Copyright 2014 The Washington Times LLC
All Rights Reserved
Congress will hold hearings this week on the Northwestern football union case, promising more rampant examples of "college sports" being misused as a one-size-fits-all label.
Actually, the term is equivalent to "professional baseball," grossly inadequate as a general description.
Sure, young minor leaguers have plenty in common with their major-league counterparts. Except for the charter flights, luxury hotels and roughly $100 per diem. Likewise, student-athletes at the University of Wisconsin-Whitewater easily relate to their counterparts at the University of Wisconsin-Madison. Except for the super-sized athletic budget, enhanced facilities and plusher accommodations.
The disparities within college sports are numerous and enormous in Division I alone, which has 65 power-conference schools and another 218 schools in lower income brackets. The differences grow exponentially when you include Divisions II and III, the majority of 1,100 schools under the NCAA's umbrella.
There's no fair way to lump them all together or treat them all the same, not when Texas can spend $1.3 million on its cheerleaders and spirit squad (as it did in 2012-13), while the entire travel budget for Troy's athletic department was $1.2 million.
However, that cavernous gulf between those realities is just one inequality among dozens that cloud the debate on paying student-athletes.
Should small schools with athletic departments awash in red ink be compared to an Ohio State or Florida? Doesn't seem right. Should swimmers and hurdlers receive the same paychecks as point guards and halfbacks? They all put in work and make sacrifices.
For that matter, should the star quarterback and the third-stringer have parity in pay? That's arguably un-American.
The NCAA loves us to consider the hardships smaller schools would face under pay-for-play models. The smokescreen worked on me for quite some time. I found it unfair to act like schools were on the same level. And it certainly wasn't fair to pick and choose which athletes were paid based on their sport (revenue vs. non-revenue), their status (star or sub) or their school (have or have-not).
But now I see the error of my ways. There never was a reason to lump all 1,100 schools together and worry how the barrel scrapers will pay their athletes, or wonder if the money would run out after football and basketball players got their cut.
Let the free market dictate the schools' operations and have the NCAA - which enjoys $16 billion in TV contracts - foot the bill for athletes. No one cares if the pig gives up a few extra slabs so that others might eat.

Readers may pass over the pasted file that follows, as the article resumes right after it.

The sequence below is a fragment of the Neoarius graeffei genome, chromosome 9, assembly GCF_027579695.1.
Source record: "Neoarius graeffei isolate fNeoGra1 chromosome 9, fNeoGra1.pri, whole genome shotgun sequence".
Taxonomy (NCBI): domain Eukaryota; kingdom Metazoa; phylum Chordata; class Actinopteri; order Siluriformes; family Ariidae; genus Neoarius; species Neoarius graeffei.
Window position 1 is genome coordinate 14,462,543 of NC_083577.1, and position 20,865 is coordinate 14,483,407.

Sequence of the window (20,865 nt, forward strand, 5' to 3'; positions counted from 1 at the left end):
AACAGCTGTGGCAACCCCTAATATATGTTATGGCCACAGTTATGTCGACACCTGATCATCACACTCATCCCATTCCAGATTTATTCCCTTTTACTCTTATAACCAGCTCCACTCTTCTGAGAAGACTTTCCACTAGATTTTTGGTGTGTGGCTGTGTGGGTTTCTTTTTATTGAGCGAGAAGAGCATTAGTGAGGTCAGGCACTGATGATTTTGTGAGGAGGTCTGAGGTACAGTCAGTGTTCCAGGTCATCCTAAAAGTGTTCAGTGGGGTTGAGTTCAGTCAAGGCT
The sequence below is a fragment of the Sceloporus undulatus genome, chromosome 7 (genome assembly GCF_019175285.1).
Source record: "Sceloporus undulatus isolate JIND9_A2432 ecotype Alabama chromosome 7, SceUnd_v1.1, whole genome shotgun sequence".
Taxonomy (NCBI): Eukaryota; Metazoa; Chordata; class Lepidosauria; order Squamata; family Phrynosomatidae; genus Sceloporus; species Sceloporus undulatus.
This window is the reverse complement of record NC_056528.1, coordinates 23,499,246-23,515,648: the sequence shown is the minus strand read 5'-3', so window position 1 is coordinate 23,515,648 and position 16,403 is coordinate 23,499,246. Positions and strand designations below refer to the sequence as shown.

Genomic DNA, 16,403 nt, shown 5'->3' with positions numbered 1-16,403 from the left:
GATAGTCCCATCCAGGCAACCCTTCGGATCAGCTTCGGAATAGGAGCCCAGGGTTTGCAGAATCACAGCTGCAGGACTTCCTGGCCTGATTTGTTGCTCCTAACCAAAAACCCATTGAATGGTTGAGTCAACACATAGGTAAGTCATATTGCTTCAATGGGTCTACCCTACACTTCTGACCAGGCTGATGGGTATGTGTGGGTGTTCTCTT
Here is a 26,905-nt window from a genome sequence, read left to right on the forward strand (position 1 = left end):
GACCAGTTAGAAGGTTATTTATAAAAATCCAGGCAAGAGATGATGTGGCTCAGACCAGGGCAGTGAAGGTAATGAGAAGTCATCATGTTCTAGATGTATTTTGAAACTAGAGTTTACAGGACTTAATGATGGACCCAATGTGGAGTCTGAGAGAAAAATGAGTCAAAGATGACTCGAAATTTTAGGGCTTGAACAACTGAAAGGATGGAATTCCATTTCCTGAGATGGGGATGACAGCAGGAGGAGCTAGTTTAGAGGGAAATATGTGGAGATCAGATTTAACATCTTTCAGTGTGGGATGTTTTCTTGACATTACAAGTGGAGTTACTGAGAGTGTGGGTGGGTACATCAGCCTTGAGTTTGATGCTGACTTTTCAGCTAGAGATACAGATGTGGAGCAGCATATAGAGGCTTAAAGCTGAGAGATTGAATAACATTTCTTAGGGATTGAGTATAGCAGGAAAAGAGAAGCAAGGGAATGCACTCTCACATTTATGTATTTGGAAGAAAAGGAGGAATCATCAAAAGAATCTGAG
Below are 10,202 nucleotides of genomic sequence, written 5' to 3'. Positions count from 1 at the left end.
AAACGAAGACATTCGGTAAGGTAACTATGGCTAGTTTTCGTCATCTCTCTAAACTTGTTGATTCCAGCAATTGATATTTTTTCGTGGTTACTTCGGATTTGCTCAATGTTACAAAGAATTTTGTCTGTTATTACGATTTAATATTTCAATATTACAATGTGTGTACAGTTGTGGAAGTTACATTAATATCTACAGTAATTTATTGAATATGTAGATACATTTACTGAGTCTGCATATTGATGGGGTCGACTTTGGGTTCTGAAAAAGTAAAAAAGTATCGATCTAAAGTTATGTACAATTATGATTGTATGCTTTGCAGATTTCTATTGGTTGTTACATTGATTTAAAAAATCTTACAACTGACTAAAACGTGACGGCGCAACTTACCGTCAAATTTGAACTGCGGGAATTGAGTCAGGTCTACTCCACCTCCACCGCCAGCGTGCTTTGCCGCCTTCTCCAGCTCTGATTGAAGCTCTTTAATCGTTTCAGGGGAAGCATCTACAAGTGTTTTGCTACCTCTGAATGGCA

Most athletic departments and 21 of the NCAA's 23 sports are dependable money-losers. So use the NCAA's coffers to grant stipends (sounds better than a payment). Problem solved!
Unlike most of their fellow students, athletes often don't have the option of getting part-time jobs. Their sport fills that role, a form of work-study that doesn't put a dime in their pocket whether they're on scholarship or they walked on.
But whatever option is chosen - stipend or no stipend, every sport or select sports, flat rates or performance-based scales - let's all agree that a fair solution is virtually impossible. Because the vast majority of schools put as much money in the NCAA's account as Single-A teams put in Major League Baseball's account. None.
You can still prefer that every student-athlete gets a slice of the pie. But you must acknowledge that small forwards at Drake aren't exploited in quite the same manner as small forwards at Duke. You must admit that star wideouts at Alcorn and star wideouts at Auburn aren't taken advantage of in similar fashion.
The NCAA claims that more than 90 percent of its revenue goes back to member schools. That's great. But it also wants us to look at college sports as a single entity, which is laughable during March Madness and bowl season, when the power-conference members fuel nine-figure paychecks for the organization.
Clearly, the athletes most responsible for generating that loot are getting a raw deal. What that should mean for everyone else isn't as obvious.
Do the long hours, missed classes and empty pockets for athletes in Divisions II and III - and the lower echelons of Division I - justify compensation as well? Or does there have to be financial gain on someone's part to consider those athletes victims?
Whatever is decided, "college sports" should no longer be used to describe the subject matter. There's big-time, followed by everything else. Just like baseball, the NCAA has its major leagues, Triple-A, Double-A, etc.
The sooner it quits painting college sports like a farm operation, the sooner we can develop solutions. Just don't expect them to be easy. Or fair.